Just imagine going to a brand’s website and seeing it’s poorly designed. Would you navigate through it or stray away from the eyesore that it is?
Your audience liked your page because of your brand. They don’t want to see viral videos or dank memes you thought were funny. They have other avenues they can go down for that sort of entertainment.
Stick to what’s relevant and post content that’s meaningful to your audience, who made a conscious decision to like your page because they’re dedicated and loyal to your brand.
It’s a bad look on your brand that you don’t even have the attention to detail to correct any grammatical errors in what usually is a succinct piece of copy.
It’s grating and disrupts your reader’s flow when they stumble upon a misspelled word or error in syntax. If they’re that interested in what you have to say, they’ll go over and try to read it again, but the damage has already been done and their brand-focused mindset has already been broken.
But the worst part of all of it? It’s easily avoidable. With every piece of copy you create, take the time to read it and re-read it over again. Every writer initially makes errors because they’re more focused on creating content. Once you finish creating the copy, put on your editor cap and correct any mistakes you may have made.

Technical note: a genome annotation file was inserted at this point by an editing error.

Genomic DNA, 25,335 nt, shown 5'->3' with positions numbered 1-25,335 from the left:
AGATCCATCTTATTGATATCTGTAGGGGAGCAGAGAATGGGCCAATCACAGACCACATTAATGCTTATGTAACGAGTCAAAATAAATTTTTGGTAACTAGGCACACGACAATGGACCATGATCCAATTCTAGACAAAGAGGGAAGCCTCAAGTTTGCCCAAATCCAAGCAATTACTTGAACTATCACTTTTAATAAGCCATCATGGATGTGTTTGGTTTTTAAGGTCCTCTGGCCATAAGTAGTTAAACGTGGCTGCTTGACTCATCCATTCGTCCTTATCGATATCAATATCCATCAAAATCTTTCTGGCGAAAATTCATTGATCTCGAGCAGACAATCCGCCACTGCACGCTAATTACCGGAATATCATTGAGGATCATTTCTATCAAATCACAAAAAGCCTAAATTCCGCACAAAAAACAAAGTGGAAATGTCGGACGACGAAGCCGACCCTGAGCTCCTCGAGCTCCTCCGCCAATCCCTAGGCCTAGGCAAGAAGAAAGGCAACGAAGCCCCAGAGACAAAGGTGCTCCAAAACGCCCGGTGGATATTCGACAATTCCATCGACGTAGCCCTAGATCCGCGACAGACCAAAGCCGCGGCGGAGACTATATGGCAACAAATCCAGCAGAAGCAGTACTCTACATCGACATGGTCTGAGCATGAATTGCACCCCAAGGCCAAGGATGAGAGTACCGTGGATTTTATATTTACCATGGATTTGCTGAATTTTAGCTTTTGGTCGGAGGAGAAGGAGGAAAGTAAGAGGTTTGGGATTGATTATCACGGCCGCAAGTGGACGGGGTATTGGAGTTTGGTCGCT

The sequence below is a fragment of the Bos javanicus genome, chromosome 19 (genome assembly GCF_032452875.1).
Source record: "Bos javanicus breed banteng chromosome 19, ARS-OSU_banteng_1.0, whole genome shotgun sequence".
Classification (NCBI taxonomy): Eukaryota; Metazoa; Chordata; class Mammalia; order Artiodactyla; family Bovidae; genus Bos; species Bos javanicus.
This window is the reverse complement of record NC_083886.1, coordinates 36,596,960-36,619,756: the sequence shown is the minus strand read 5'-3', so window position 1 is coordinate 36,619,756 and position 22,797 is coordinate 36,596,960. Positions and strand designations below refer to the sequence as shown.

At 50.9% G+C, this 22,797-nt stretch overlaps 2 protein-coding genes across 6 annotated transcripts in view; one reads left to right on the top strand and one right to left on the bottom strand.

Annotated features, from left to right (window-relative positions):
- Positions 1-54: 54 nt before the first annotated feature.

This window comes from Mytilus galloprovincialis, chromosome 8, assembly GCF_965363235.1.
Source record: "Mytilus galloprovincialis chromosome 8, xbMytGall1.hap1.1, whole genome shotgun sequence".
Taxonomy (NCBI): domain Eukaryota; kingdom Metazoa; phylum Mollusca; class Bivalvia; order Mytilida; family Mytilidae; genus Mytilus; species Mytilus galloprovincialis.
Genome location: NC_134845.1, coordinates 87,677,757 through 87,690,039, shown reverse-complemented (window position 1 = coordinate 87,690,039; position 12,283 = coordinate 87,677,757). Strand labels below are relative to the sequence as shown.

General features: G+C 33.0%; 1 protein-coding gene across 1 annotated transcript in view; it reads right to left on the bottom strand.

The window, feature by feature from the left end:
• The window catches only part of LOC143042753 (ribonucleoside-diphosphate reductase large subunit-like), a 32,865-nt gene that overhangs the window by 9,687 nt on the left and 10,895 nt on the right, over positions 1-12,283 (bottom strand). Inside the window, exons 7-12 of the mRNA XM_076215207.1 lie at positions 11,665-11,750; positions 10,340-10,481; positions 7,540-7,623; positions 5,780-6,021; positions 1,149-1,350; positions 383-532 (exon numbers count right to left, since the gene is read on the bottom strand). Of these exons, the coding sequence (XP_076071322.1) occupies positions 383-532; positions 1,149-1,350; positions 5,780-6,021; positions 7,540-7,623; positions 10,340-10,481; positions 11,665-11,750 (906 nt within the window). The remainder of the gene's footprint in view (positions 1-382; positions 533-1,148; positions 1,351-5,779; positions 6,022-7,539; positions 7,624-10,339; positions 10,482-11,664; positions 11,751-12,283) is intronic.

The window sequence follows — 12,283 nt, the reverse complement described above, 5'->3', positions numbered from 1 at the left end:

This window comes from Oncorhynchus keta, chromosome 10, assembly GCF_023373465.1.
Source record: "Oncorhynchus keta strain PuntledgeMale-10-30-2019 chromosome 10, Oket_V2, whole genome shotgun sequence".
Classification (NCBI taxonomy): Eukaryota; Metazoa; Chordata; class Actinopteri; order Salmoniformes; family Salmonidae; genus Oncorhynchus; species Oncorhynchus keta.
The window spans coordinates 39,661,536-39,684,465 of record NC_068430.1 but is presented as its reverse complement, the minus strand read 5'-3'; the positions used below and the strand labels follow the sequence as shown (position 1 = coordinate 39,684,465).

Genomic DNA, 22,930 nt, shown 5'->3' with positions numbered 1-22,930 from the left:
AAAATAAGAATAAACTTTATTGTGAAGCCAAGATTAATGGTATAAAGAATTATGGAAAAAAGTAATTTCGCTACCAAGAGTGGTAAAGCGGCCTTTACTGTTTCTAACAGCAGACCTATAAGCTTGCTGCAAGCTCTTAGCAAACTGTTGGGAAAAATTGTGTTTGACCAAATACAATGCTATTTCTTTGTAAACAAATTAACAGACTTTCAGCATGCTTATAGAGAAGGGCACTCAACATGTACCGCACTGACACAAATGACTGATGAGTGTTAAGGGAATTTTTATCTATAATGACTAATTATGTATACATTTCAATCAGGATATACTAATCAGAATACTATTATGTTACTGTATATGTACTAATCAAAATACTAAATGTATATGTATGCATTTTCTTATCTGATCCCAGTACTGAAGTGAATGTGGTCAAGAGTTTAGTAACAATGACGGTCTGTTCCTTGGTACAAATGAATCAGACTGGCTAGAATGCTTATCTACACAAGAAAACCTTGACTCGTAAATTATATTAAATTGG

Not Doing your Research
Nobody likes getting called out for being wrong, so here’s two ways to avoid being wrong on social media:
- Don’t say it if you’re not sure.
- Do your research to make sure you’re right
If you’re worried that a commenter is going to comment with “Well, actually…..”, then refrain from making the post without doing the research into the content to confirm it.
No/Poor Communication with Client
One of the greatest reasons for the failing of an account on social media is the lack of communication between the account manager and the client.
If you’re a digital marketing agency and not an in-house social media copywriter, communication between you and the client is especially important. There need to be weekly updates of possible themes going forward, content the client wants to produce, and images from the client at the worksite to provide the writer with transparency for the reader.
Otherwise, one day the client is going to be disappointed with the results of your page because you’re not producing the content they want you to produce. Had there been a direct line of communication between both parties, there wouldn’t be any disappointment because the client likely would have reviewed the content and themes before it had been posted.
Not Planning your Posts
Whenever you have to rush something, it’s almost certain you’re going to overlook small details that are going to compromise the final product.
The same applies to creating your social media content. Here’s a tip that I personally use: Create the next month’s worth of content in the week leading up to it. That way you have enough time to create general content, as well as specific content for holidays you can identify.